Until I’d discovered Ramakrishna through the writings of Aldous Huxley and Christopher Isherwood and their associates, my idea of what gods looked like was informed by my conservative Baptist upbringing modified by my father’s bare and no doubt reductionist atheism. Ramakrishna prayed constantly for a vision of his goddess, Kali, the Divine Mother. He wanted to know her as she was, desperately. I personally understood this prayer. It was my own longing from some aching place in the pit of my being, to know whether God was true, was real.

I never got that response to my prayers. But his were answered. One day unbidden, she came to him. In a vision as he watched she arose out of a river and walked toward him. As she walked the goddess swelled out in pregnancy, gave birth and then ate her child. Witnessing this he slipped into a fever of ecstasy. As a young man, really, still a boy, I was shocked that this would be a turning point in this revered saint’s life. It seemed so awful. However, I filed it away in the depths of my heart, and never completely forgot it.

Shortly after I’d left the Buddhist monastery I’d been living in for several years, I went to Oregon to visit my brother. He lived in a rural area, and I found myself at the edge of a genuine wilderness.

I sat down in the shade beside a creek. I can still taste the air from that day; I can smell the warmth and the vegetation. At the very same time the area was deeply silent and abuzz with life. Then in the midst of it all something caught my attention. On a sunny spot on a good-sized rock in the middle of the creek I watched as a large fat toad, hopped up, settled down, and sunned itself.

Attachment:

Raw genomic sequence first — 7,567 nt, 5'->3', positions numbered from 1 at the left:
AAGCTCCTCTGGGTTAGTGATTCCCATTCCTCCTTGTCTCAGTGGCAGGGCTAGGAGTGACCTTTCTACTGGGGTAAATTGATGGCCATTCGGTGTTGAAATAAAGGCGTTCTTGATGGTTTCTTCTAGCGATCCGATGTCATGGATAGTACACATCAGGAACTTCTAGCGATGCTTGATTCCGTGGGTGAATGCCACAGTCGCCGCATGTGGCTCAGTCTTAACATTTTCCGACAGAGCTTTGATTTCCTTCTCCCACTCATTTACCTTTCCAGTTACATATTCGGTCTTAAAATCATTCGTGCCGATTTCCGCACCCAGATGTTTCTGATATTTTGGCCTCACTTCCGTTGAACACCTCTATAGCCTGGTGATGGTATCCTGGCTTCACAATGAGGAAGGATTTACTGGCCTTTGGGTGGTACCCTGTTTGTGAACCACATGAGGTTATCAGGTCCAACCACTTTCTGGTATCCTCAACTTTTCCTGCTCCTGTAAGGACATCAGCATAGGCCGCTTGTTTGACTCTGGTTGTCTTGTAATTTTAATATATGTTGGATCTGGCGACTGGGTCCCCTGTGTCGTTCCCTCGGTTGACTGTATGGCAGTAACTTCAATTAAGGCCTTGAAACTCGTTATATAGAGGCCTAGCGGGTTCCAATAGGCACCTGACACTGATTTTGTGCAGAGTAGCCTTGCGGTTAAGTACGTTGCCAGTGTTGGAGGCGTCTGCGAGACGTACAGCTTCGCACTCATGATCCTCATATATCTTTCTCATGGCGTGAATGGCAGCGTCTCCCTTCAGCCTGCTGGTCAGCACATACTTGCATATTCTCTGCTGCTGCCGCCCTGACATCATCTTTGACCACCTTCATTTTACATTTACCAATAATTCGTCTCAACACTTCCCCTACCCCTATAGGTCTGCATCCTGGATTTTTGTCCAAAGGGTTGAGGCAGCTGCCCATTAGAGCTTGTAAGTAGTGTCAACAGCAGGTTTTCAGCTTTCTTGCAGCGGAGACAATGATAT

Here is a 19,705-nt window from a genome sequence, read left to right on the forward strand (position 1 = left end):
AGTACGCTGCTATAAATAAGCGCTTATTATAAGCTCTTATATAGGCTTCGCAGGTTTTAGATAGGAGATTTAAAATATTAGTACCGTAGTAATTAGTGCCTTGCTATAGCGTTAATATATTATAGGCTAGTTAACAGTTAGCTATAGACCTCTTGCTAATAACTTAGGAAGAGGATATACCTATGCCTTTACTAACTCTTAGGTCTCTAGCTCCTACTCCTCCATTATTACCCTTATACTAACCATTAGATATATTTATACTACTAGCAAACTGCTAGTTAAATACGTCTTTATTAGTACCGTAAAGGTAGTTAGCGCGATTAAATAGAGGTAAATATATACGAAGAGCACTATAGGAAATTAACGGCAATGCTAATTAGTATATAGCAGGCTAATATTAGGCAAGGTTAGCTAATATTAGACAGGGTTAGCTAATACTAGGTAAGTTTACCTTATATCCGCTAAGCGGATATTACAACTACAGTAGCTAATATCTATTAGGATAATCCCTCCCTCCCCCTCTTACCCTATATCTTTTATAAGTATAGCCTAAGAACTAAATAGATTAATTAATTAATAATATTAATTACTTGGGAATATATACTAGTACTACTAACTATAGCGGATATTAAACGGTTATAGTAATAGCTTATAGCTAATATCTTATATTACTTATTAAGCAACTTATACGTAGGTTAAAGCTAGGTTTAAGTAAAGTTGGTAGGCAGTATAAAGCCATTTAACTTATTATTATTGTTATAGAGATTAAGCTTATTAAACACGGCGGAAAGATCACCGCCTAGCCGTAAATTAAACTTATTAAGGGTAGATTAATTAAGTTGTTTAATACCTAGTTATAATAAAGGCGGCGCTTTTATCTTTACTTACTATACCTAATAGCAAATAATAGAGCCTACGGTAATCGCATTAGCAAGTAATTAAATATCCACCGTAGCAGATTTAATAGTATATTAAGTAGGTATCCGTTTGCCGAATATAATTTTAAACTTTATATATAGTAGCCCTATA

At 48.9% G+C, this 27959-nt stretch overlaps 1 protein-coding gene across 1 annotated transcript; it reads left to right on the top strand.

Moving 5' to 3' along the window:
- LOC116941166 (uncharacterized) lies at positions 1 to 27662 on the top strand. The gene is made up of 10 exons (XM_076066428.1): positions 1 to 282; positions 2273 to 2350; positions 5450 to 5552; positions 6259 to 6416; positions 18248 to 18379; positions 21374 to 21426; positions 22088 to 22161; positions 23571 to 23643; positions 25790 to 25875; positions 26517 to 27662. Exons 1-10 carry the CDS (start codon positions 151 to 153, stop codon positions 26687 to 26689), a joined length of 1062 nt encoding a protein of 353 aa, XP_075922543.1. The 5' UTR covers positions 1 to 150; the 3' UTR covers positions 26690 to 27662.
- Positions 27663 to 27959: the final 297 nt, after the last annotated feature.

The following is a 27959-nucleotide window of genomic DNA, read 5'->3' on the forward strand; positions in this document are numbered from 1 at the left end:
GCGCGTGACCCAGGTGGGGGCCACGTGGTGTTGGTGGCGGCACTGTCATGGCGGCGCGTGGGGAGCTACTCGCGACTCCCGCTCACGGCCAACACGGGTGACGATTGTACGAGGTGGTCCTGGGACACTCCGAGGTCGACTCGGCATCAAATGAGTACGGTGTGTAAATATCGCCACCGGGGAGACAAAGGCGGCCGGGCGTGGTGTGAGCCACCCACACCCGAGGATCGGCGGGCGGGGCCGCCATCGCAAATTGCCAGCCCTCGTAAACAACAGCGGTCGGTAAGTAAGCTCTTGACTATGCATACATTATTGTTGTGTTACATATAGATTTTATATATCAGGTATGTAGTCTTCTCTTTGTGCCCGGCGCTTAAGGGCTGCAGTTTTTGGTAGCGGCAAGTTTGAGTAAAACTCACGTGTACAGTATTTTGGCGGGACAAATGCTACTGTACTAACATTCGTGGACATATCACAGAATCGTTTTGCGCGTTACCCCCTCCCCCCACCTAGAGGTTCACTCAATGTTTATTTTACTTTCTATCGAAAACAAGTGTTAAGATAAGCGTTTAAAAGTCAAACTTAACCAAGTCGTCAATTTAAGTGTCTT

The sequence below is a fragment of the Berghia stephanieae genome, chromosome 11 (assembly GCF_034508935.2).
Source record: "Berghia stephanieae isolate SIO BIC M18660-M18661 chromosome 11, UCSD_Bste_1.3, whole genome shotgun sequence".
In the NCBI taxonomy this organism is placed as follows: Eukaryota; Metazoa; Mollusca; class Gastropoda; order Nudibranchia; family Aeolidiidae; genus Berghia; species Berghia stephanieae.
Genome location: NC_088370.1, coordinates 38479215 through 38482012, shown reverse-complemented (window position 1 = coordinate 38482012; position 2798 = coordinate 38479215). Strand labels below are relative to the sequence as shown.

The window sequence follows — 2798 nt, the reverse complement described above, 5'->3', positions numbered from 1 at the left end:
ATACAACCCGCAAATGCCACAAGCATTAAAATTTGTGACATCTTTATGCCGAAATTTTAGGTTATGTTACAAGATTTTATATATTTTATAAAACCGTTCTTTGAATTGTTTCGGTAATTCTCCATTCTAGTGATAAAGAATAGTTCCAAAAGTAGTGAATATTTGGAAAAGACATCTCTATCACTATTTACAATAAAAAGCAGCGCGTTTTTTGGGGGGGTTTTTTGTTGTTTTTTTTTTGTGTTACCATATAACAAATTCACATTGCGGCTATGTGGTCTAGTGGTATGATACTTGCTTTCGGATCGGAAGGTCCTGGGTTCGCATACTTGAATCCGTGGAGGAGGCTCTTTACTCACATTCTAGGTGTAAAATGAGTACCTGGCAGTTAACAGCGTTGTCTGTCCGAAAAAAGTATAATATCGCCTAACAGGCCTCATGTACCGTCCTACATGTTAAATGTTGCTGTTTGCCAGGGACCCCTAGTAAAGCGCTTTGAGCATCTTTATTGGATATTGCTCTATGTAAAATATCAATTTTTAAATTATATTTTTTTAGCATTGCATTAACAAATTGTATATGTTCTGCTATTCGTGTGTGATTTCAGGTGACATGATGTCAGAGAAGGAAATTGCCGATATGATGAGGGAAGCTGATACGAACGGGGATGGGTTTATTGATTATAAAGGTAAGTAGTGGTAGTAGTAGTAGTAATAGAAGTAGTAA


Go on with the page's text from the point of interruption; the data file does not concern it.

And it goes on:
All was right with the universe.

What I didn’t notice until just as it struck was the snake. My heart leapt into my throat, I was frozen to the spot as I witnessed it all happen. In a bloody moment snake and frog fell behind the rock, mercifully for me, out of sight. Minutes later the snake slithered up onto the rock to the same place, with a large swelling in its middle, and lazed in the same sunny spot.

In another unbidden moment, I recalled Kali and Ramakrishna and that horrific, and now somehow for me, personally, deeply beautiful vision. I felt my heart grabbed like that snake grabbed the frog. And, more important, most important: I felt myself swallowed whole by the goddess of life and of death. I realized sitting there in the shade witnessing it all, that I, too, was swallowed by the world itself.

I think Saint Death is in some very real way, Kali.

Of course, she is fiercely opposed by the Roman Church as well as by Evangelical Christians. And others. Of course she gets very bad press. And some of it, well, it is deserved. But, she is followed by increasing numbers of people. Originally her devotees came from among the poorest of the poor, and with that those who have been imprisoned, and with that, her association with criminality. These continue to count as a major part of her following.

However, she is proving to be something more. Her devotees are beginning to count more prosperous folk who also see the hard times we are caught up within. Most interestingly is how hers is becoming a religion for Millennials. Not generally prosperous English speaking North American Millennials. So far. She is beginning to find followers among  more prosperous Spanish speaking Millennials. And she has a strong following in the Spanish speaking LGBTQ community.

That last population is particularly intriguing.

Something is going on. Something powerful. It might be worthwhile noticing…

For a longer reflection on her cult, here you go.